A salty and sour sauce for your boiled salads

A salty and sour sauce for your boiled salads | from IN WHIRL OF INSPIRATION

Cold, time for two. And by two I mean you and the heartwarming boiled salad you will prepare today. Or is it only me that I tend to eat so many boiled salads during the cold months; boiled zucchini/broccoli/greens you name it, I love them.  With that said I will show you an easy salty and sour sauce you can make to top your salad, which can also replace all the mayonnaisethat goes into potato salads nowadays and it's not the healthiest thing to consume in big quantities (unless it is a homemade one). This sauce will bring the flavor out of the boiled vegetables without oveloading them, trust me.

A salty and sour sauce for your boiled salads - cutting the scallions | from IN WHIRL OF INSPIRATION

You will need (for topping a salad):

  • ½ tsp Dijon mustard or homemade mustard
  • 2 scallions
  • 1 ½ juicy lemons
  • 2 tablespoons of virgin olive oil
  • 2 medium pickled cucumbers
  • capers
  • freshly ground pepper and a pinch of salt
  • dill

Procedure:

Chop finely the scallions, the capers and the pickled cucumbers and add them in a small jar together with the mustard, olive oil, the lemon juice, the grounded pepper and dill. Close the lid and shake well until the mixture becomes homogeneous. Try and add salt if needed and top your salad with it.

We added a bit of homemade pickled sea fennel on top, but if you don't have some, how about some pickled purslanes?
 

A salty and sour sauce for your boiled salads | from IN WHIRL OF INSPIRATION

And before I wish you bon appetit, what toppings do you use on your boiled vegetables? I am so curious to know, spill the beans in the comments below if you want. xoxo

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Déspina Kortesidou

Déspina Kortesidou was born with the April flowers sometime in the '90s in the sunny peninsula of Greece. She is a graduating master student of neuroscience & metabolism, and a born adventurer.

(3rd person statements sound so official, love it)

She founded In Whirl of Inspiration, back in 2011 when she was (just) a biology student, in the island of Crete. In Whirl of Inspiration started as a creative and writing outlet for when studying molecules, became too monotonous. Recently, she started writing a children book and a not-so-children's book about the civil war in Greece. She has a soft spot for cheese, elder people, and (her own) jokes, but can't tell any as she ruins them by laughing too early. She enjoys sharing advice for eating healthier, or inspiring people to cover themshelves with plants, color and confetti.

Feel free to email her at hello@inwhirlofinspiration.com, or find her on Instagram and Twitter. (breaking the 3rd person narration to thank you properly)

Thank you so much for reading!

How to make pickled purslanes

How to make pickled purslanes

 Winter is coming and the "supplies gathering time" came. Yay!  Growing up it was always a pleasure watching my grandmas and my mum sealing all these vegetables' freshness and magic in jars for the dark cold days that would come. Basically, pickled vegetables, apart from being salty and sour = a total bliss, work totally out with all my favorite winter food. And I mean the soups and roasted meat. So win-win. 

How to make pickled purslanes

The following recipe is a total favorite one that I learned from my grandma and it's a rife one among the Pontiacs in northern Greece. (The quantities depend on the jars' size.)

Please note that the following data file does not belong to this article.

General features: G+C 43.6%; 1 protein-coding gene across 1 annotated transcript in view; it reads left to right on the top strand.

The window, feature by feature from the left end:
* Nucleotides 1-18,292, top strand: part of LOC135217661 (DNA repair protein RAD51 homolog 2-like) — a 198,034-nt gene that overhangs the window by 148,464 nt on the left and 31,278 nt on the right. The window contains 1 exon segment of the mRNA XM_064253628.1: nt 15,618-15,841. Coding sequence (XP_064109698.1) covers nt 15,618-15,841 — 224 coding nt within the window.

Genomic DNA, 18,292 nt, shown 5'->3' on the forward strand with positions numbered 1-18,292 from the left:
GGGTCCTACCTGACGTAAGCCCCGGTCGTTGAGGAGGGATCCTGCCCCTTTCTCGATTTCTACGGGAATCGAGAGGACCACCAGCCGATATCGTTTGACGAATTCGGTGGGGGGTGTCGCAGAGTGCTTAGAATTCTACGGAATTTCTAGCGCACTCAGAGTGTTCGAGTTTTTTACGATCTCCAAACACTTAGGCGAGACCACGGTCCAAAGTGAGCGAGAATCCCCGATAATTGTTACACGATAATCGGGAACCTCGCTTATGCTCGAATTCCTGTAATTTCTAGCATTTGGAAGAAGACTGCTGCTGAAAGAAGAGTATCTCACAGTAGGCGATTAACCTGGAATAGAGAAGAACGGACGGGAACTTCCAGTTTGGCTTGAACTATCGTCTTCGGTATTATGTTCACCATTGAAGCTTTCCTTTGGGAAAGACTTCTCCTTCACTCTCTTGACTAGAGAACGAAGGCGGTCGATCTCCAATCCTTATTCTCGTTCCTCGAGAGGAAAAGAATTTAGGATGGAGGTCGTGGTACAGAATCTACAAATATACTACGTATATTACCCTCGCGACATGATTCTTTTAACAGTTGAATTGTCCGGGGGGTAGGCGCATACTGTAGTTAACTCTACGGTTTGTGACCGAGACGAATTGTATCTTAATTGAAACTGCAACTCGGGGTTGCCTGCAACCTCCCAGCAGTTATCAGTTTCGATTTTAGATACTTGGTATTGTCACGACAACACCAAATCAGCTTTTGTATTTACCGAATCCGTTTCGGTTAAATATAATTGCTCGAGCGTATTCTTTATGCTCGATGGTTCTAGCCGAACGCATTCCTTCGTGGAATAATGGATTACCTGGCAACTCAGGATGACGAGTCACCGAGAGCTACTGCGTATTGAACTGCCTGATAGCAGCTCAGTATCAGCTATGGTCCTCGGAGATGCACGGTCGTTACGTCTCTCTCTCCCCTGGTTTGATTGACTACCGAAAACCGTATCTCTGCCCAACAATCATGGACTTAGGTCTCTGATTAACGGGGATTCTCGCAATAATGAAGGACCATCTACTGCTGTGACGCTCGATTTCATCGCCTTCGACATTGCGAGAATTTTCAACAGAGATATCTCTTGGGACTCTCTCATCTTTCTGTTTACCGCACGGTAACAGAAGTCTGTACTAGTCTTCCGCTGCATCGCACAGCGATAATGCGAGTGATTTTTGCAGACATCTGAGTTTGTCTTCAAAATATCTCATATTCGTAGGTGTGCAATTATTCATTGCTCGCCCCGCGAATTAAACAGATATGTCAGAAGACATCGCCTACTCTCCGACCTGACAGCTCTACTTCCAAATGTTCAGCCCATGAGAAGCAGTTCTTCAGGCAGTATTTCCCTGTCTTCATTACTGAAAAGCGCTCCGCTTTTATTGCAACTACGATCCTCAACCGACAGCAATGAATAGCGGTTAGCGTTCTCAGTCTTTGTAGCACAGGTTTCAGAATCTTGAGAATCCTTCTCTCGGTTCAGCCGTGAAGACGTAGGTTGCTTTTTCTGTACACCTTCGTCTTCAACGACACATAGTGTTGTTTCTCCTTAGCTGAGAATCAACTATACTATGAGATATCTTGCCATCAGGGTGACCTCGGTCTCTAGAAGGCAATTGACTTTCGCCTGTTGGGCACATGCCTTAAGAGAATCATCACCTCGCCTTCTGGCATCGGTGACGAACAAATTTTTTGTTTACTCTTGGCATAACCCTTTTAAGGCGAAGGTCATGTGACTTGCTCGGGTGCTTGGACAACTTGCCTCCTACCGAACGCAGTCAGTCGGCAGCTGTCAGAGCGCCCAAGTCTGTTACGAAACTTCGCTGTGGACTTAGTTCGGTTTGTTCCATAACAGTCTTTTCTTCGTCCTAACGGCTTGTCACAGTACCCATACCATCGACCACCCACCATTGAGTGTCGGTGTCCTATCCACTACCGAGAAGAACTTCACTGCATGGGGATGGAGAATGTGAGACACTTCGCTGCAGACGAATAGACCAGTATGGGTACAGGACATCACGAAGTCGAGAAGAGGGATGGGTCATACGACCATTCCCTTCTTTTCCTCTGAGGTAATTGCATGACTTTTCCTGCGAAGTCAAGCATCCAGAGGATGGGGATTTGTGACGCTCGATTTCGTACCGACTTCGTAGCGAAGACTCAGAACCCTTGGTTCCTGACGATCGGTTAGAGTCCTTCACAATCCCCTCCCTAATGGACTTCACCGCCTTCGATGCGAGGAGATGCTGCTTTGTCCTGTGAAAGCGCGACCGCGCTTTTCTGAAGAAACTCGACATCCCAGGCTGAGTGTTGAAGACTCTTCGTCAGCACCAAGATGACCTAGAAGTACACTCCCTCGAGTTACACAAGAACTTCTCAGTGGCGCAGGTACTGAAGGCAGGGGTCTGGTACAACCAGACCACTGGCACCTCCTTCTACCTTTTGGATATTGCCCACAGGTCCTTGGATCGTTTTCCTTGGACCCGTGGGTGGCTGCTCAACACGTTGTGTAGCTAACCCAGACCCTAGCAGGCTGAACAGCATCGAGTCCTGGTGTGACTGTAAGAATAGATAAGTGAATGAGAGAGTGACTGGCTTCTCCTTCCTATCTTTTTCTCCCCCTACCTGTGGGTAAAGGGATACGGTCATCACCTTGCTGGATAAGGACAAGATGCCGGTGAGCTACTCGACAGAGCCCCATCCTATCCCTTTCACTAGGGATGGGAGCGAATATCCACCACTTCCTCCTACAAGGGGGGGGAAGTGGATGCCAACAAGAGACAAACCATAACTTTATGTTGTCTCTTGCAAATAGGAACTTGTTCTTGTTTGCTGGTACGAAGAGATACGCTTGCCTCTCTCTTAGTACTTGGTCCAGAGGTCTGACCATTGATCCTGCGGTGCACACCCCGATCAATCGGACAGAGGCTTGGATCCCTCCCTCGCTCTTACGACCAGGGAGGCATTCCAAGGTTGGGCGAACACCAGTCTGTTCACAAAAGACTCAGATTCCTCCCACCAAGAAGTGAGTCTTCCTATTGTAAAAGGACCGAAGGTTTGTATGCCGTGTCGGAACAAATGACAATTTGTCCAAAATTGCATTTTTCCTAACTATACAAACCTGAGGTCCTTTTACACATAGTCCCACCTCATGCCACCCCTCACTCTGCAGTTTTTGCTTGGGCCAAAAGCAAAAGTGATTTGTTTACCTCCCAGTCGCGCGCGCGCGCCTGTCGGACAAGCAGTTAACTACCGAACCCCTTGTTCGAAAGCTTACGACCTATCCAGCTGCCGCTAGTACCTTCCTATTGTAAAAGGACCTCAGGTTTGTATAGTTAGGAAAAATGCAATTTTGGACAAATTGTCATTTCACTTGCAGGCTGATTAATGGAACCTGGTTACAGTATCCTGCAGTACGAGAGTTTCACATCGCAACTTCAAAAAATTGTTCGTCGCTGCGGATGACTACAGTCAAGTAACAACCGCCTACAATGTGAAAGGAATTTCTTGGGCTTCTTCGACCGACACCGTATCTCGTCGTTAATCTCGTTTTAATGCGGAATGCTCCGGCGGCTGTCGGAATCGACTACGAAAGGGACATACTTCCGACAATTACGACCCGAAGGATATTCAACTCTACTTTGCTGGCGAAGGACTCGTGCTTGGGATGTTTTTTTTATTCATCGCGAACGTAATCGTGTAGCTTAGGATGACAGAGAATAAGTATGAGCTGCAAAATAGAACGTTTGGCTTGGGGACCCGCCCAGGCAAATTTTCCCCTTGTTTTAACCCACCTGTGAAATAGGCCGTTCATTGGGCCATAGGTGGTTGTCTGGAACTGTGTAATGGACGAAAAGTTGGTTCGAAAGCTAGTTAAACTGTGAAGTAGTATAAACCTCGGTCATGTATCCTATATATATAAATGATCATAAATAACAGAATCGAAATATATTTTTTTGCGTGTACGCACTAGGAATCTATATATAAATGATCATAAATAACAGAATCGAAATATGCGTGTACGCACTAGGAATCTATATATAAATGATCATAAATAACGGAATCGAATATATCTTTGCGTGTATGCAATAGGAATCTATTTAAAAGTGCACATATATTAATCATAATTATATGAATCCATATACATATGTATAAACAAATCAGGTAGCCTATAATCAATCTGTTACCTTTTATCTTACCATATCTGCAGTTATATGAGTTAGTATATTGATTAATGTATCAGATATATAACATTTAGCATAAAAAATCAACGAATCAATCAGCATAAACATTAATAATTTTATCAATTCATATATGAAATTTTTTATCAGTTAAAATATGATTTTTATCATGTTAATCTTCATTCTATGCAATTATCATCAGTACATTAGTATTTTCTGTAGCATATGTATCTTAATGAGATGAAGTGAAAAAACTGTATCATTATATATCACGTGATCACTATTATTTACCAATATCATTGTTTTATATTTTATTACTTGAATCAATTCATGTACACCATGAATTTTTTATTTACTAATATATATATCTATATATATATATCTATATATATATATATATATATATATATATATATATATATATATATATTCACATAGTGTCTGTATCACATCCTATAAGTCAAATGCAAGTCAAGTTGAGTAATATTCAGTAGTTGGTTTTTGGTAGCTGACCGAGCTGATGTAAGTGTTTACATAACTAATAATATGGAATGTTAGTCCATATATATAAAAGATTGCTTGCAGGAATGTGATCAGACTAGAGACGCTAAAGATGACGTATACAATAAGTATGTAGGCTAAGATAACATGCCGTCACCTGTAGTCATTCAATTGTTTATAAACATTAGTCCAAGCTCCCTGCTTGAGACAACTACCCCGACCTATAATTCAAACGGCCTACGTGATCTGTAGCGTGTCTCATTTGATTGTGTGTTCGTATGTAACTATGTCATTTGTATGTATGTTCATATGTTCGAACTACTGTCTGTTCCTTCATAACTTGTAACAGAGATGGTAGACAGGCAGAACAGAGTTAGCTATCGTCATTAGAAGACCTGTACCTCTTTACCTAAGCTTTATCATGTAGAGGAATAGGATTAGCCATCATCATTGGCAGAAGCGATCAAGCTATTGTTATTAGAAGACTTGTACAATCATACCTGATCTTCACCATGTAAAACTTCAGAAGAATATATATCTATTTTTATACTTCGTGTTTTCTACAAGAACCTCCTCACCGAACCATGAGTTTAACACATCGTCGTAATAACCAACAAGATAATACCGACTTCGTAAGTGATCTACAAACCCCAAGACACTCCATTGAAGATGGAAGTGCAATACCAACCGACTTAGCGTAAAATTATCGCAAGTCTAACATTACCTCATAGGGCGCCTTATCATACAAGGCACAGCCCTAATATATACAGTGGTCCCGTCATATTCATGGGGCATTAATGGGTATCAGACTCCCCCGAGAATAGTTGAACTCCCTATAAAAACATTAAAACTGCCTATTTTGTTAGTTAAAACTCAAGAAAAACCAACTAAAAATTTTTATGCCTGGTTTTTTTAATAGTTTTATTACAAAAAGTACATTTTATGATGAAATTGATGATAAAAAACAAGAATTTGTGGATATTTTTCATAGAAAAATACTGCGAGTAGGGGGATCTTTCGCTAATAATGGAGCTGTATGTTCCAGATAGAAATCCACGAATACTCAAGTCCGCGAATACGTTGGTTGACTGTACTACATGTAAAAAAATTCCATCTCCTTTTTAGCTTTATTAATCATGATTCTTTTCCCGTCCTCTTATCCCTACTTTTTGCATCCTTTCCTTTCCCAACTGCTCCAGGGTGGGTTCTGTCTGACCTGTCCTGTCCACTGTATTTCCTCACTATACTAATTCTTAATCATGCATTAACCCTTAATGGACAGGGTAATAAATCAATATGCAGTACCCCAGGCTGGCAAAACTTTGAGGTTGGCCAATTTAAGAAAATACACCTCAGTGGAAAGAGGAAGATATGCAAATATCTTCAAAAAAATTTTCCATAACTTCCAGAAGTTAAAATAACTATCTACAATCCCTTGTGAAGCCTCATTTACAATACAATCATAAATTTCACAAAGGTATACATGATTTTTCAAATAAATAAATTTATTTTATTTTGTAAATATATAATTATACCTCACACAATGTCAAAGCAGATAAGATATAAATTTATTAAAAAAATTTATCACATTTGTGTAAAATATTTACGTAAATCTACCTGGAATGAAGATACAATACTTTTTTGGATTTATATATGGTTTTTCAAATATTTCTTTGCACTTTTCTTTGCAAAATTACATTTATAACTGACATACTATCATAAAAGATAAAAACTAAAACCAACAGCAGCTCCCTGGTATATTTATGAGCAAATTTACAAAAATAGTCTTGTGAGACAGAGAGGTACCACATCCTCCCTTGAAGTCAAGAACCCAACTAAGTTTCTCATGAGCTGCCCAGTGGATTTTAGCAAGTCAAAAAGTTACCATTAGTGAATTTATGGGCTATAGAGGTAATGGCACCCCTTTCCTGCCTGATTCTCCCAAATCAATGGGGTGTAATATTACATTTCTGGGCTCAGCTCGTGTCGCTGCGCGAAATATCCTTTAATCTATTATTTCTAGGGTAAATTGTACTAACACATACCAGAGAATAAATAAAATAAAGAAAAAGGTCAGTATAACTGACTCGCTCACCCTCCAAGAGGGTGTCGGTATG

Ingredients: (for 2 middle jars)

:: 2 big bunches of purslanes

:: white wine's vinegar

:: 3 garlic gloves

:: salt, ground pepper

Procedure:

1) Put the jars and their caps in a pot with boiling water to be sterilized and let them aside when after the first boil. 

2) Wash very well the purslanes to clean them from dirt and any living organism. :) Then, chop off the thick twigs, cut the remaining branches in smaller pieces and give them a boil for 1'-2' with the garlic cloves. Don't leave them for too long, we want them to stay bright green and crunchy.

3) Take the sterilized jars out of the pot with a clean plier. Depending on the jar's size, fill the 1/5 of its volume with white vinegar. Then load the jars with the purslanes, garlic gloves and their water. Add salt and pepper, close tightly their caps and turn them upside down.

4) Wrap them with a towel and leave them like that until they cool. If you intend to eat them in the near future, you could not seal them but cover the surface of the vase with olive oil and keep them for for a week max in the refrigerator.

How to make pickled purslanes
How to make pickled purslanes
How to make pickled purslanes

More -delicious- food in jars to come!

xo

4 Comments

Déspina Kortesidou

Déspina Kortesidou was born with the April flowers sometime in the '90s in the sunny peninsula of Greece. She is a graduating master student of neuroscience & metabolism, and a born adventurer.

(3rd person statements sound so official, love it)

She founded In Whirl of Inspiration, back in 2011 when she was (just) a biology student, in the island of Crete. In Whirl of Inspiration started as a creative and writing outlet for when studying molecules, became too monotonous. Recently, she started writing a children book and a not-so-children's book about the civil war in Greece. She has a soft spot for cheese, elder people, and (her own) jokes, but can't tell any as she ruins them by laughing too early. She enjoys sharing advice for eating healthier, or inspiring people to cover themshelves with plants, color and confetti.

Feel free to email her at hello@inwhirlofinspiration.com, or find her on Instagram and Twitter. (breaking the 3rd person narration to thank you properly)

Thank you so much for reading!